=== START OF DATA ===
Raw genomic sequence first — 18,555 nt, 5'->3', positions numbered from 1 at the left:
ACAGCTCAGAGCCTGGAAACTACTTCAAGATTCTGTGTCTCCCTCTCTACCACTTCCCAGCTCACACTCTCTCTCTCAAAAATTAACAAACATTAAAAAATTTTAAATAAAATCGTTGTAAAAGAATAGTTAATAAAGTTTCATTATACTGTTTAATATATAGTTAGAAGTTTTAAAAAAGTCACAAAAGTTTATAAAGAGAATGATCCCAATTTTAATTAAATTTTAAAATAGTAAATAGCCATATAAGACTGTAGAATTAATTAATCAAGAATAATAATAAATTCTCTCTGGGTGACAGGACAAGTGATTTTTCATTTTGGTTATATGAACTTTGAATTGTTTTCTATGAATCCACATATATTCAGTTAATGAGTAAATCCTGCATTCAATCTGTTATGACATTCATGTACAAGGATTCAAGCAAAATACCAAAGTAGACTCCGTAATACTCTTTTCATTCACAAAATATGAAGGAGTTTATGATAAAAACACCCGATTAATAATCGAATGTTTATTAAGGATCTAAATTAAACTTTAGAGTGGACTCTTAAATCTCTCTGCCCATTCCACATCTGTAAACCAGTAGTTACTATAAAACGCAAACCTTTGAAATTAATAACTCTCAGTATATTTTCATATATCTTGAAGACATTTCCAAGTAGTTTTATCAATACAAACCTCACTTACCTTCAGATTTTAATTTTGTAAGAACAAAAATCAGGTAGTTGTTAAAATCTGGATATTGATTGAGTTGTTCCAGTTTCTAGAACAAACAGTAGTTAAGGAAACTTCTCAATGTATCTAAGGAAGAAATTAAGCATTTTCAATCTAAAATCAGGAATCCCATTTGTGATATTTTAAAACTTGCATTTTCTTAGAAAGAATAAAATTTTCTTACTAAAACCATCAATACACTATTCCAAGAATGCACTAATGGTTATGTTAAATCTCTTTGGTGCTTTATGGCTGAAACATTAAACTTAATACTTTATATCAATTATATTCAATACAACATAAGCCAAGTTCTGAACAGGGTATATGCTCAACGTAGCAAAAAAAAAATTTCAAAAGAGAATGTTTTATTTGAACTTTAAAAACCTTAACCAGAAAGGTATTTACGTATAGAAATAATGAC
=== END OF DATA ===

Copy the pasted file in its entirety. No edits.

Raw genomic sequence first — 18,555 nt, 5'->3', positions numbered from 1 at the left:
ACAGCTCAGAGCCTGGAAACTACTTCAAGATTCTGTGTCTCCCTCTCTACCACTTCCCAGCTCACACTCTCTCTCTCAAAAATTAACAAACATTAAAAAATTTTAAATAAAATCGTTGTAAAAGAATAGTTAATAAAGTTTCATTATACTGTTTAATATATAGTTAGAAGTTTTAAAAAAGTCACAAAAGTTTATAAAGAGAATGATCCCAATTTTAATTAAATTTTAAAATAGTAAATAGCCATATAAGACTGTAGAATTAATTAATCAAGAATAATAATAAATTCTCTCTGGGTGACAGGACAAGTGATTTTTCATTTTGGTTATATGAACTTTGAATTGTTTTCTATGAATCCACATATATTCAGTTAATGAGTAAATCCTGCATTCAATCTGTTATGACATTCATGTACAAGGATTCAAGCAAAATACCAAAGTAGACTCCGTAATACTCTTTTCATTCACAAAATATGAAGGAGTTTATGATAAAAACACCCGATTAATAATCGAATGTTTATTAAGGATCTAAATTAAACTTTAGAGTGGACTCTTAAATCTCTCTGCCCATTCCACATCTGTAAACCAGTAGTTACTATAAAACGCAAACCTTTGAAATTAATAACTCTCAGTATATTTTCATATATCTTGAAGACATTTCCAAGTAGTTTTATCAATACAAACCTCACTTACCTTCAGATTTTAATTTTGTAAGAACAAAAATCAGGTAGTTGTTAAAATCTGGATATTGATTGAGTTGTTCCAGTTTCTAGAACAAACAGTAGTTAAGGAAACTTCTCAATGTATCTAAGGAAGAAATTAAGCATTTTCAATCTAAAATCAGGAATCCCATTTGTGATATTTTAAAACTTGCATTTTCTTAGAAAGAATAAAATTTTCTTACTAAAACCATCAATACACTATTCCAAGAATGCACTAATGGTTATGTTAAATCTCTTTGGTGCTTTATGGCTGAAACATTAAACTTAATACTTTATATCAATTATATTCAATACAACATAAGCCAAGTTCTGAACAGGGTATATGCTCAACGTAGCAAAAAAAAAATTTCAAAAGAGAATGTTTTATTTGAACTTTAAAAACCTTAACCAGAAAGGTATTTACGTATAGAAATAATGAC